Bipolar Disorder

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By: Stephanie Barrett

Instructor: Jennifer Hensley

July 16, 2012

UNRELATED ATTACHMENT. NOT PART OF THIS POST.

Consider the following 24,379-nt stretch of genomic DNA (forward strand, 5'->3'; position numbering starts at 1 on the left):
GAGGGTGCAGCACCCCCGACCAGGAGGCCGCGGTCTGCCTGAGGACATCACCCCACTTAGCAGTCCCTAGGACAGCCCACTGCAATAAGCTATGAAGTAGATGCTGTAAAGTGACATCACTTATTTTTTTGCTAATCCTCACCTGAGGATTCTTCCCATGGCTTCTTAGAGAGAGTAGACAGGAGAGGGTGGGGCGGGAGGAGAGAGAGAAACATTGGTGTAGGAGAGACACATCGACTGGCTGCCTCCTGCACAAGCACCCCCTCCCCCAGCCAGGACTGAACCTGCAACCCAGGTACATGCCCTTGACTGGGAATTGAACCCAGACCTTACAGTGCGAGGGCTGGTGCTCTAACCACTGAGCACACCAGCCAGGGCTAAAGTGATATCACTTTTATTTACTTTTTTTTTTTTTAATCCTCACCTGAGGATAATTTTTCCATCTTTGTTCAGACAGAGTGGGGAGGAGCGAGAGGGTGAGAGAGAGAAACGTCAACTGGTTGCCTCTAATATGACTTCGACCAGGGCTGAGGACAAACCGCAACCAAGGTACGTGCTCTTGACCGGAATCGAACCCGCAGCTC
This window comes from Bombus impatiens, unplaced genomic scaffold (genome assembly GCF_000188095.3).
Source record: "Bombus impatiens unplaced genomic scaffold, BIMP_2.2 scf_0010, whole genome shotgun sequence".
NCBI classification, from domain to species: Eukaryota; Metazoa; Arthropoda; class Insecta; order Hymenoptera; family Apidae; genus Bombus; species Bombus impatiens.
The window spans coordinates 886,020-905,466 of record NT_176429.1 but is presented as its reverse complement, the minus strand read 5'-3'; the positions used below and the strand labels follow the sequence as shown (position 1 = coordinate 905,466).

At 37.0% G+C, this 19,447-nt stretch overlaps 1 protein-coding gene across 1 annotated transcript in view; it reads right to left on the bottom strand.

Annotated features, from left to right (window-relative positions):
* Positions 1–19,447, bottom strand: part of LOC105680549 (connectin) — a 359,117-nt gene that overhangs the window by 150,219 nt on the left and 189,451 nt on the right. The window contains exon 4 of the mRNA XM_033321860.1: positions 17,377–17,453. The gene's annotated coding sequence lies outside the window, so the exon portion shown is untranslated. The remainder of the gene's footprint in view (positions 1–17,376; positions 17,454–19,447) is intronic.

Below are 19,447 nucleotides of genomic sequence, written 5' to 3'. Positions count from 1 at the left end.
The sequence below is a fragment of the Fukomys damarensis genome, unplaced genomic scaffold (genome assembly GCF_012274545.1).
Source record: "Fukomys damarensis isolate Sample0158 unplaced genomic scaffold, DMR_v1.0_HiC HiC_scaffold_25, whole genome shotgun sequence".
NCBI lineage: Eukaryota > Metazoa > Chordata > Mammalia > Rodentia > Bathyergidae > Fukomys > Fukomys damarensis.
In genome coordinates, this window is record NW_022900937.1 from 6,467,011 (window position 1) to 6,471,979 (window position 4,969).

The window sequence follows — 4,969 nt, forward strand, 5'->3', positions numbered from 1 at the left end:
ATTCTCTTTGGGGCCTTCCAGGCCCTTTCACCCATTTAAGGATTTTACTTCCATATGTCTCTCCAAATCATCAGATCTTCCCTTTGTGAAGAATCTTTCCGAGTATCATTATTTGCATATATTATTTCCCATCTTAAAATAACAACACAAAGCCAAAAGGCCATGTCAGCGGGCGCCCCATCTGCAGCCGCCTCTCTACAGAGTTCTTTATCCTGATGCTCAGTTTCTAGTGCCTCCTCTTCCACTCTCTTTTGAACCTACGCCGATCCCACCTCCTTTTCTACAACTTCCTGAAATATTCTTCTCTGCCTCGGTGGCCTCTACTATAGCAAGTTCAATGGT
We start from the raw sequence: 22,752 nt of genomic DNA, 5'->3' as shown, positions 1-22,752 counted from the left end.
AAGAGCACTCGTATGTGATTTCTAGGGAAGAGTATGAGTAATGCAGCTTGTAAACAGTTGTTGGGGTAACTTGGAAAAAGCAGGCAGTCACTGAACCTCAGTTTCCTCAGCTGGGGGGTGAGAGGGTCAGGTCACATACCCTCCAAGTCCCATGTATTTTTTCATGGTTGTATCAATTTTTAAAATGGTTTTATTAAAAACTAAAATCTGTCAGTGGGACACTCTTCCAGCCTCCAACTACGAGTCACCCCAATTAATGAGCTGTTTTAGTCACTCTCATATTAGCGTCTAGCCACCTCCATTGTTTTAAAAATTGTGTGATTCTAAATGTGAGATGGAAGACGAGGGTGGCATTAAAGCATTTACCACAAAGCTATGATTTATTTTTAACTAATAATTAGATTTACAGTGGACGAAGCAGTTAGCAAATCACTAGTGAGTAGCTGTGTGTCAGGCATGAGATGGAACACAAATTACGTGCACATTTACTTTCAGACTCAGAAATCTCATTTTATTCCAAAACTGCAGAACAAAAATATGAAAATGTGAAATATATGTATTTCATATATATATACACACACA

Bipolar disease is defined as extreme mood swings, from manic highs to severe depressions. It is called a mood disorder because it profoundly affects a person’s experience of emotion and “affects” (the way a person conveys emotions to others). It is called bipolar because the mood swings occur between two poles- high and low- as opposed to unipolar disorder, where mood swings occur along only one pole- the lows. In the manic “high” state, people experience different combinations of the following: elated or euphoric mood (excessive happiness or expansiveness), irritable mood (excessive anger and touchiness), a decreased need for sleep, grandiosity or an inflated sense of themselves and their abilities, increased talkativeness, racing thoughts or jumping from one idea to another, an increase in activity and energy levels, changes in thinking, attention, and perception, and impulsive reckless behavior. These episodes alternate with intervals in which a person becomes depressed, sad, blue, or “down in the dumps,” loses interest in things that a person ordinarily enjoys, loses weight and appetite, feels fatigued, has difficulty or making decisions, and often feels like committing suicide. Episodes of either mania or depression can last anywhere from days to months. Some people (about 40 percent by some Calabrese et al., 1996) don’t experience depressions and manias in alternating fashion. Instead, they experience them simultaneously, in what we call “mixed episodes.” Episodes of bipolar do not develop overnight, and how severe the manias or depression get varies greatly from person to person. With the bipolar disease there are neurotransmitters associated with disease. Neurotransmitters are chemical messengers that are implicated in mental illness. There are several different types of neurotransmitters that are associated with bipolar disease. One of the most common is Dopamine; this affects the mood, behavior, and thought process of the disease. Dopamine can trigger the manias and the thoughts of suicide. Norephinephrine affects the arousal, anxiety, heart rate and blood pressure of bipolar disorder. Norephinephrine triggers the energy level and the extensive energy level that also comes along with the disorder. Serotonin is a neurotransmitter that I would say “is the upper” of the disease this is depression side. Serotonin gives the person the inability to need sleep, affects sexual behavior, and motor activity. All of these things help gives the doctor’s a better way of diagnosing this disease to an individual. The first step in getting a proper diagnosis is finding the right doctor. Make sure the doctor specializes in psychiatric care and have a referral from your regular doctor. The diagnosis of bipolar disorder is established through clinical interview, in which the patient will be asked whether you have experienced certain symptoms over a given period of time. A diagnosis for bipolar disorder is a timely process and it takes a lot researching to diagnose a person with this disease. Psychiatrists and psychologists rely on the fourth edition of the Diagnostic and Statistical Manual of Mental Disorders to make diagnoses (DSM-IV; American Psychiatric Association, 1994a, 2000). Note the term “manual” in the title: A clinician should be able to pick up the manual and decide whether patient criteria for a specific psychiatric illness. Applying these diagnostic criteria reliably (that is, being able to tell one disorder from another) cannot be done quickly or haphazardly: it requires considerable training, experience, and skill on the part of mental health professional. The doctor will identify your symptoms you have, how severe the symptoms are, and how long they have lasted. From your particular pattern of symptoms, he or she will then determine if the diagnoses of bipolar disorder- as outlined in the DSM-IV fits you. If it does, then your...
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